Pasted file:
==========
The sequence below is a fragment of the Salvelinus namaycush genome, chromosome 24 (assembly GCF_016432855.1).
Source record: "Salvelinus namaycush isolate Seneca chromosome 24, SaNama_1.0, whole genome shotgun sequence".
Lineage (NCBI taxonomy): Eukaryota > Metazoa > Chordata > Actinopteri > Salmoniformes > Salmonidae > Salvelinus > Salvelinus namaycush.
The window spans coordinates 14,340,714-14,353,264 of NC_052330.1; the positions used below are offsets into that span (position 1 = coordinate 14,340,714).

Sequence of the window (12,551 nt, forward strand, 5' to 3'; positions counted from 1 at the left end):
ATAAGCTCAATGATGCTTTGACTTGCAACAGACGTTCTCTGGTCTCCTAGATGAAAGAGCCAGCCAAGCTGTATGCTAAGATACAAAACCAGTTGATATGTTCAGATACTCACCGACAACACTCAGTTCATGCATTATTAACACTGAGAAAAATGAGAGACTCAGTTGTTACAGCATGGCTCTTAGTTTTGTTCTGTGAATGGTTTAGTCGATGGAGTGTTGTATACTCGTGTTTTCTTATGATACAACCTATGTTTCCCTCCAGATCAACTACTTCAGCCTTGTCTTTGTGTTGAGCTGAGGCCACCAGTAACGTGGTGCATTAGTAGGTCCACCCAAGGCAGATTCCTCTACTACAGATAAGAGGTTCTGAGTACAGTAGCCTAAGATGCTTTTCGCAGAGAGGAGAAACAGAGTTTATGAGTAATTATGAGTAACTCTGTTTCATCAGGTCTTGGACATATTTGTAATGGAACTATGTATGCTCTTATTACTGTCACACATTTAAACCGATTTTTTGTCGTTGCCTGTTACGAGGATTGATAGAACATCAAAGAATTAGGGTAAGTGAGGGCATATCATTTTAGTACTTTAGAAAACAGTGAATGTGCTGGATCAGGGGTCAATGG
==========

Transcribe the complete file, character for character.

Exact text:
The sequence below is a fragment of the Salvelinus namaycush genome, chromosome 24 (assembly GCF_016432855.1).
Source record: "Salvelinus namaycush isolate Seneca chromosome 24, SaNama_1.0, whole genome shotgun sequence".
Lineage (NCBI taxonomy): Eukaryota > Metazoa > Chordata > Actinopteri > Salmoniformes > Salmonidae > Salvelinus > Salvelinus namaycush.
The window spans coordinates 14,340,714-14,353,264 of NC_052330.1; the positions used below are offsets into that span (position 1 = coordinate 14,340,714).

Sequence of the window (12,551 nt, forward strand, 5' to 3'; positions counted from 1 at the left end):
ATAAGCTCAATGATGCTTTGACTTGCAACAGACGTTCTCTGGTCTCCTAGATGAAAGAGCCAGCCAAGCTGTATGCTAAGATACAAAACCAGTTGATATGTTCAGATACTCACCGACAACACTCAGTTCATGCATTATTAACACTGAGAAAAATGAGAGACTCAGTTGTTACAGCATGGCTCTTAGTTTTGTTCTGTGAATGGTTTAGTCGATGGAGTGTTGTATACTCGTGTTTTCTTATGATACAACCTATGTTTCCCTCCAGATCAACTACTTCAGCCTTGTCTTTGTGTTGAGCTGAGGCCACCAGTAACGTGGTGCATTAGTAGGTCCACCCAAGGCAGATTCCTCTACTACAGATAAGAGGTTCTGAGTACAGTAGCCTAAGATGCTTTTCGCAGAGAGGAGAAACAGAGTTTATGAGTAATTATGAGTAACTCTGTTTCATCAGGTCTTGGACATATTTGTAATGGAACTATGTATGCTCTTATTACTGTCACACATTTAAACCGATTTTTTGTCGTTGCCTGTTACGAGGATTGATAGAACATCAAAGAATTAGGGTAAGTGAGGGCATATCATTTTAGTACTTTAGAAAACAGTGAATGTGCTGGATCAGGGGTCAATGG